If you are like me, and I know that you are, then cold weather is time for comfort food and uncomfortable eating. What I mean is that, while we all like the eating part, the events at which we must partake during these seasons of merry-making and festive fetes are less than perfect. You know, the office holiday bash, the neighborhood cocktail affair, and my least favorite, the family sit-down meal. And so, here I sit, letting another mouthful of that “Black ’Nana Gelatin-Mold” that Aunt Jean made (last week) slither down my convulsing throat during the first of many holiday events that take place around the long, long dining room table. And if the discomfort of a second helping of that delicacy doesn’t do me in, the disapproving glances of the in-laws over the un-ironed and un-starched napkins might.
While I squirm with discomfort and itch for the interminable dessert to end, I long to go home and cook for myself. All I want is to be surrounded with the kind of food and drink that doesn’t make you feel scrutinized and doesn’t need fussing … the stuff that makes you comfortable with the fixing and the eating. Foods I’d be proud to serve to those who really make the season warm and bright. As I ignore yet another family diatribe on the price of gas, I slip away into visions of three courses and the bevvie I wish I had right now …
For a starter, there is nothing as wonderful as cheese. And when I think of sharing starters for the holidays, I remember a meal I once had on a cruise ship across the table from EV’s John Klima. He told me of a top-secret family cheese spread that he makes for the holidays that sounded simply divine. He said he never leaves home without the recipe, for fear it would slip into another’s possession. Later, that evening, after buying several Jack ‘n’ Crans on the main deck, I promised a rather tipsy Mr. Klima I’d buy him two fingers of single-malt upon returning from powdering my nose. I slipped below deck and searched Klima’s cabin for that recipe …. I found it wedged in his shoulder bag between a rather dog-eared copy of Logorrhea and some small yellow booklet of scribbling by someone named Shunn. Let’s just say, Klima is not very clever at keeping the family secret hidden. Anyway, upon returning to dry land, I made the cheese spread, and it was worth the $152.60 in liquor tab that I doled out for it … hope you will think so too. I’ve added my own instructions below to make it even better than the original.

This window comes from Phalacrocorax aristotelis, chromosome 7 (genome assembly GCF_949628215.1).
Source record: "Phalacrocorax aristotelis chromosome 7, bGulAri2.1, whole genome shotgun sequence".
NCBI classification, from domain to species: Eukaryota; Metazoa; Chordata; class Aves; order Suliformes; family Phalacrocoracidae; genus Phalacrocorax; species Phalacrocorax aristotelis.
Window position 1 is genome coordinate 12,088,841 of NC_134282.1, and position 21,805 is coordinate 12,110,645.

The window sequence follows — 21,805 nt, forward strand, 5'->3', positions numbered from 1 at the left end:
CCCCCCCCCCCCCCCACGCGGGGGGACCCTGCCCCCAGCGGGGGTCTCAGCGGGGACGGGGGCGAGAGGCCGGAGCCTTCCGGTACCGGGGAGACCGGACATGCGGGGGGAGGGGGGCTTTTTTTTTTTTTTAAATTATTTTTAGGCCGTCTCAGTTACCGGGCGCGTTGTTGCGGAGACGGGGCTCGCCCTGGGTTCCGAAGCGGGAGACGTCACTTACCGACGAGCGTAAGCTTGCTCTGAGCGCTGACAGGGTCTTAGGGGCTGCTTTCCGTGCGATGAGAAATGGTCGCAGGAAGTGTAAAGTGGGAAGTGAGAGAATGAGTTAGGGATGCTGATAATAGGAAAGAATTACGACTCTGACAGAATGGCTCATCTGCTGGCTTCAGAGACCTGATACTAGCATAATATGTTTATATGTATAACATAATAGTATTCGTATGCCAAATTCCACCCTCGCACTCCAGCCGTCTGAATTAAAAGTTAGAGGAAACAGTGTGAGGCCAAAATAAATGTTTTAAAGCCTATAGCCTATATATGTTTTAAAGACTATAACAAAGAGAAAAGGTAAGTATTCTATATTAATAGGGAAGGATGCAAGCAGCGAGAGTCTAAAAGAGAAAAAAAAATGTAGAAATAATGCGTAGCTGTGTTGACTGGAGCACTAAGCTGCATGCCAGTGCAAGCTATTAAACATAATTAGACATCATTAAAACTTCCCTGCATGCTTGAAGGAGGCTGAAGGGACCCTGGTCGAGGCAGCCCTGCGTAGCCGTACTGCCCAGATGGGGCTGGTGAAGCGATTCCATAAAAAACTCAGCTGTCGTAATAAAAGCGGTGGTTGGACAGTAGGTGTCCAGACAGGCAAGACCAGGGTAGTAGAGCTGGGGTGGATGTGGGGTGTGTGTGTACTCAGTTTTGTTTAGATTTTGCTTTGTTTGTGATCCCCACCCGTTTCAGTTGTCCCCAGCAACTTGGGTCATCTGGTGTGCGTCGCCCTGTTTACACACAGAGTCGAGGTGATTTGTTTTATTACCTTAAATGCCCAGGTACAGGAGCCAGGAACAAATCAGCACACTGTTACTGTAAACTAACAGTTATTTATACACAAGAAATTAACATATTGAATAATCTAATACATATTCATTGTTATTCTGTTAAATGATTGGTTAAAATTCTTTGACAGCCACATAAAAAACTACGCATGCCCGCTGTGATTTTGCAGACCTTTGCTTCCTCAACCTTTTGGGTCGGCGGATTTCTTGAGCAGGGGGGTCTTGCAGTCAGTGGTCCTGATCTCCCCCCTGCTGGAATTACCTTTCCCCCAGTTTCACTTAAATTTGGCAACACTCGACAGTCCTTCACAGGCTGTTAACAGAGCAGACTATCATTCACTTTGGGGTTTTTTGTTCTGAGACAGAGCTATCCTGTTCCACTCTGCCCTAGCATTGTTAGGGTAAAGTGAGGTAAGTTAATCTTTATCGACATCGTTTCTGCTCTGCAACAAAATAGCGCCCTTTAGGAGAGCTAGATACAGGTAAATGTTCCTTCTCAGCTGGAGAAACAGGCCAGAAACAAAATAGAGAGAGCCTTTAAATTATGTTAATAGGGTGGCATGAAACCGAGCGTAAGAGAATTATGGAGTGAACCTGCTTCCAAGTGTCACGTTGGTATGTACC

Klima’s Family Cheese Ball
1/2 lb. bacon, browned and cooled
Cut the bacon into bit-sized bits and fry in a pan. Use a slotted spoon to transfer to a paper-towel lined plate to cool and drain.
Once cool, mix bacon with:
8oz cream cheese, at room temp
1 lb. sharpest cheddar cheese spread you can manage, at room temp
1 tsp. minced onion
1/4 tsp. garlic powder
1/2 tsp. Worchester sauce
Mix and refridge a couple of hours, if possible. While you wait, get a piece of waxed paper and grind up and place on it in a heaping pile,
1/2 c. finely chopped pecans
Once firm (or not, as time dictates) use clean hands to roll the mixture into a ball. Roll the ball into nuts and serve with crackers or pretzel knots.
My mind next wanders to seafood. It was the holiday meal of choice at home as a child. But seafood is a pain to keep warm for guests. So I created a warm dish, as comforting as chicken pot-pie, but with seafood. It has seasonal sparkle with the inclusion of white wine (most of which is left for the cook), and it is also healthier than most of these dishes because of the large helping of spinach, the absence of butter in the pie itself, and the use of light cream.
Redeeming Seafood and Fish Pie
1 carrot, chopped
1-2 stalks celery, chopped
1/2 onion, chopped
Put a couple of glugs of extra virgin olive oil in a medium pan and add cut veggies. Sauté on medium-low heat till tender.